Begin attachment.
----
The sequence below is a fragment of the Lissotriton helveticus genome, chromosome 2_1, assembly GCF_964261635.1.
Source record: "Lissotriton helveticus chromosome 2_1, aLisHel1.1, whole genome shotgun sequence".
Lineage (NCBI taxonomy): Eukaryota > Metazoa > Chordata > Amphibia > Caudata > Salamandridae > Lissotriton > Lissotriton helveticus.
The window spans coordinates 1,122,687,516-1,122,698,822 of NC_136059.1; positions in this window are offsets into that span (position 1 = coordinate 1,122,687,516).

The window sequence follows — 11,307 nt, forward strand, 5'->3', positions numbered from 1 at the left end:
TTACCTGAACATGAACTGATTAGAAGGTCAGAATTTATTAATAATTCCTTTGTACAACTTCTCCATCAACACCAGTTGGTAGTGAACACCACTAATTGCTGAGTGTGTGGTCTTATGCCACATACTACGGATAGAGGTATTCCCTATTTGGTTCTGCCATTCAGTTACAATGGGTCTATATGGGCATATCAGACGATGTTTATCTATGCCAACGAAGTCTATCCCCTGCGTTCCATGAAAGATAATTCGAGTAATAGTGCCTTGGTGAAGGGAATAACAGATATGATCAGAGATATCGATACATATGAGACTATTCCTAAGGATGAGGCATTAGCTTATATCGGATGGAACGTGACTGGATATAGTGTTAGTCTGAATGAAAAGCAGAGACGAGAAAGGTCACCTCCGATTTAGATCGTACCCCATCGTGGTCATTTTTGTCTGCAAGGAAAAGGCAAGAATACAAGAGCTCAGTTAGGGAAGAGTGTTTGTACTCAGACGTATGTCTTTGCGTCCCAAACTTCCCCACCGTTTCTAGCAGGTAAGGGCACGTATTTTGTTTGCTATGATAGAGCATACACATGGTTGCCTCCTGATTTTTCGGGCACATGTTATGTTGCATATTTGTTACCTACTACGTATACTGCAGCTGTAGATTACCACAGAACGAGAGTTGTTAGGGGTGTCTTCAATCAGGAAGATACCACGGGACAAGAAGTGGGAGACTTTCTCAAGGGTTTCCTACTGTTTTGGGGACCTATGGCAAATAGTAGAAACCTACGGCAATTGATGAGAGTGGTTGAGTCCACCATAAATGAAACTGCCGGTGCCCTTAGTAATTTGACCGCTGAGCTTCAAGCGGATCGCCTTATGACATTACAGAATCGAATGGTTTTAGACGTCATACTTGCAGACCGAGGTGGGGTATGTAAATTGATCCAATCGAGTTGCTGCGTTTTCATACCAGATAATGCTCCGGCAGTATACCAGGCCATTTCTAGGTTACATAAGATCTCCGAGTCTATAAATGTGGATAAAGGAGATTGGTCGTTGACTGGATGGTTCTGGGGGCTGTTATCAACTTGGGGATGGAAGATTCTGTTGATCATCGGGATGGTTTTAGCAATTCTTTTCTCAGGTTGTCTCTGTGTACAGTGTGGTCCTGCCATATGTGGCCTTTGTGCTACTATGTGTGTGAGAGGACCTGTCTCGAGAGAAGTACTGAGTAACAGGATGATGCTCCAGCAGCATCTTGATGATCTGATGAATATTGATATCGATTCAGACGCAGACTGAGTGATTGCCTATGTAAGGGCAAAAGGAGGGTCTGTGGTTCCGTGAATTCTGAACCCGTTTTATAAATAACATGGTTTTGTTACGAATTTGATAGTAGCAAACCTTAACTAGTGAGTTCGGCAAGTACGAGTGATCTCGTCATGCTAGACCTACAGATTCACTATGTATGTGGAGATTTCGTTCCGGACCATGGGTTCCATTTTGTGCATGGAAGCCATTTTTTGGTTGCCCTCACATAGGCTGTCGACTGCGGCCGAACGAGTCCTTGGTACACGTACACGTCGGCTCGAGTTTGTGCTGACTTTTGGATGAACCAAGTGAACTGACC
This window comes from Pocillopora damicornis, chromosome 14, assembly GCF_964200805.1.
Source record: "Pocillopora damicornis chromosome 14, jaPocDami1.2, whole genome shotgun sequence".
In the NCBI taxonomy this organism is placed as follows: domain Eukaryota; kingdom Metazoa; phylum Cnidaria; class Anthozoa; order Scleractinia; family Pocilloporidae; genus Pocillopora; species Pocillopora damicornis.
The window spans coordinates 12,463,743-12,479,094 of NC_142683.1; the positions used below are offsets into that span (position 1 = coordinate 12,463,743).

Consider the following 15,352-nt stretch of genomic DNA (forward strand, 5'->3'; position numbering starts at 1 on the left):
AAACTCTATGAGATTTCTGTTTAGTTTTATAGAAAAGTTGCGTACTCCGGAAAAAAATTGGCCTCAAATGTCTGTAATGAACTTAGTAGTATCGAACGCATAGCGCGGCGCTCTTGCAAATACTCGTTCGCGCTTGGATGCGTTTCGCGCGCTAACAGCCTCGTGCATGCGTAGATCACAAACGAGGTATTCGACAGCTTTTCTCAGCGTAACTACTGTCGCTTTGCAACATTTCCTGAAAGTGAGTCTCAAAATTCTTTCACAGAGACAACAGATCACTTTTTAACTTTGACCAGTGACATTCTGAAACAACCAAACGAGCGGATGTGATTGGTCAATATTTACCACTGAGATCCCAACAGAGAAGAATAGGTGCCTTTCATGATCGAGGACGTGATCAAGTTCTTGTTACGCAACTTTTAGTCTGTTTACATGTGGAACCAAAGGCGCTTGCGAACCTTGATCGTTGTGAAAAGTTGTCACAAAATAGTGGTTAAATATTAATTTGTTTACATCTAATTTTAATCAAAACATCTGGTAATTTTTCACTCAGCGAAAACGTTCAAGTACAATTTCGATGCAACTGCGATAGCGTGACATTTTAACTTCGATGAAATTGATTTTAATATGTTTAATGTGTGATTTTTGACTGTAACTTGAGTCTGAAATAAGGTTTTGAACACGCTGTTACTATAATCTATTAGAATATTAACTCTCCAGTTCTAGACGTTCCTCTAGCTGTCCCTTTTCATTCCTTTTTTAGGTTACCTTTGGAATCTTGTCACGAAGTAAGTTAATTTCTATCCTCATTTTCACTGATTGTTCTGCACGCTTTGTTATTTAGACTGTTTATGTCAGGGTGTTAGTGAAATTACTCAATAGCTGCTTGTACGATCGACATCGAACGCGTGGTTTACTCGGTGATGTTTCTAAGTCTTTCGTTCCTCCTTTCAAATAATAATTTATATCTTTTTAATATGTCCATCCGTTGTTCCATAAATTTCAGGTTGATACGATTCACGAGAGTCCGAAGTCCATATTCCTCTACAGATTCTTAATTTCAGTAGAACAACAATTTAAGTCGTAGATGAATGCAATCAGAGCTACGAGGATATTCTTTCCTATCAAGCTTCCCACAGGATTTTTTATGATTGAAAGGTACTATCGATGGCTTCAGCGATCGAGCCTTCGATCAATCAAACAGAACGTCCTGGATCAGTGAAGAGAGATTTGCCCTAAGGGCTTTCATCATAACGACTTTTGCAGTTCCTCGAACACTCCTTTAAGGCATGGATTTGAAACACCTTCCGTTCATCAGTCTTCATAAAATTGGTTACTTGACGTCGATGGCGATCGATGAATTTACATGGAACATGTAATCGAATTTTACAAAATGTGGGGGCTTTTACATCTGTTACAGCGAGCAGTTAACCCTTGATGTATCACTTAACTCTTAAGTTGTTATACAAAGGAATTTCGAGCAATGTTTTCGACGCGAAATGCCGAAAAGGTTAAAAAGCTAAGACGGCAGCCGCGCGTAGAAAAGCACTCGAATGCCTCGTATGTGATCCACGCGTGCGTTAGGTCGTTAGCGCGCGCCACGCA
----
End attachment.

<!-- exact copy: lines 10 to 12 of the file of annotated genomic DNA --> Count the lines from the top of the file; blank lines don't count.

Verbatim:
The window spans coordinates 12,463,743-12,479,094 of NC_142683.1; the positions used below are offsets into that span (position 1 = coordinate 12,463,743).

Consider the following 15,352-nt stretch of genomic DNA (forward strand, 5'->3'; position numbering starts at 1 on the left):
AAACTCTATGAGATTTCTGTTTAGTTTTATAGAAAAGTTGCGTACTCCGGAAAAAAATTGGCCTCAAATGTCTGTAATGAACTTAGTAGTATCGAACGCATAGCGCGGCGCTCTTGCAAATACTCGTTCGCGCTTGGATGCGTTTCGCGCGCTAACAGCCTCGTGCATGCGTAGATCACAAACGAGGTATTCGACAGCTTTTCTCAGCGTAACTACTGTCGCTTTGCAACATTTCCTGAAAGTGAGTCTCAAAATTCTTTCACAGAGACAACAGATCACTTTTTAACTTTGACCAGTGACATTCTGAAACAACCAAACGAGCGGATGTGATTGGTCAATATTTACCACTGAGATCCCAACAGAGAAGAATAGGTGCCTTTCATGATCGAGGACGTGATCAAGTTCTTGTTACGCAACTTTTAGTCTGTTTACATGTGGAACCAAAGGCGCTTGCGAACCTTGATCGTTGTGAAAAGTTGTCACAAAATAGTGGTTAAATATTAATTTGTTTACATCTAATTTTAATCAAAACATCTGGTAATTTTTCACTCAGCGAAAACGTTCAAGTACAATTTCGATGCAACTGCGATAGCGTGACATTTTAACTTCGATGAAATTGATTTTAATATGTTTAATGTGTGATTTTTGACTGTAACTTGAGTCTGAAATAAGGTTTTGAACACGCTGTTACTATAATCTATTAGAATATTAACTCTCCAGTTCTAGACGTTCCTCTAGCTGTCCCTTTTCATTCCTTTTTTAGGTTACCTTTGGAATCTTGTCACGAAGTAAGTTAATTTCTATCCTCATTTTCACTGATTGTTCTGCACGCTTTGTTATTTAGACTGTTTATGTCAGGGTGTTAGTGAAATTACTCAATAGCTGCTTGTACGATCGACATCGAACGCGTGGTTTACTCGGTGATGTTTCTAAGTCTTTCGTTCCTCCTTTCAAATAATAATTTATATCTTTTTAATATGTCCATCCGTTGTTCCATAAATTTCAGGTTGATACGATTCACGAGAGTCCGAAGTCCATATTCCTCTACAGATTCTTAATTTCAGTAGAACAACAATTTAAGTCGTAGATGAATGCAATCAGAGCTACGAGGATATTCTTTCCTATCAAGCTTCCCACAGGATTTTTTATGATTGAAAGGTACTATCGATGGCTTCAGCGATCGAGCCTTCGATCAATCAAACAGAACGTCCTGGATCAGTGAAGAGAGATTTGCCCTAAGGGCTTTCATCATAACGACTTTTGCAGTTCCTCGAACACTCCTTTAAGGCATGGATTTGAAACACCTTCCGTTCATCAGTCTTCATAAAATTGGTTACTTGACGTCGATGGCGATCGATGAATTTACATGGAACATGTAATCGAATTTTACAAAATGTGGGGGCTTTTACATCTGTTACAGCGAGCAGTTAACCCTTGATGTATCACTTAACTCTTAAGTTGTTATACAAAGGAATTTCGAGCAATGTTTTCGACGCGAAATGCCGAAAAGGTTAAAAAGCTAAGACGGCAGCCGCGCGTAGAAAAGCACTCGAATGCCTCGTATGTGATCCACGCGTGCGTTAGGTCGTTAGCGCGCGCCACGCA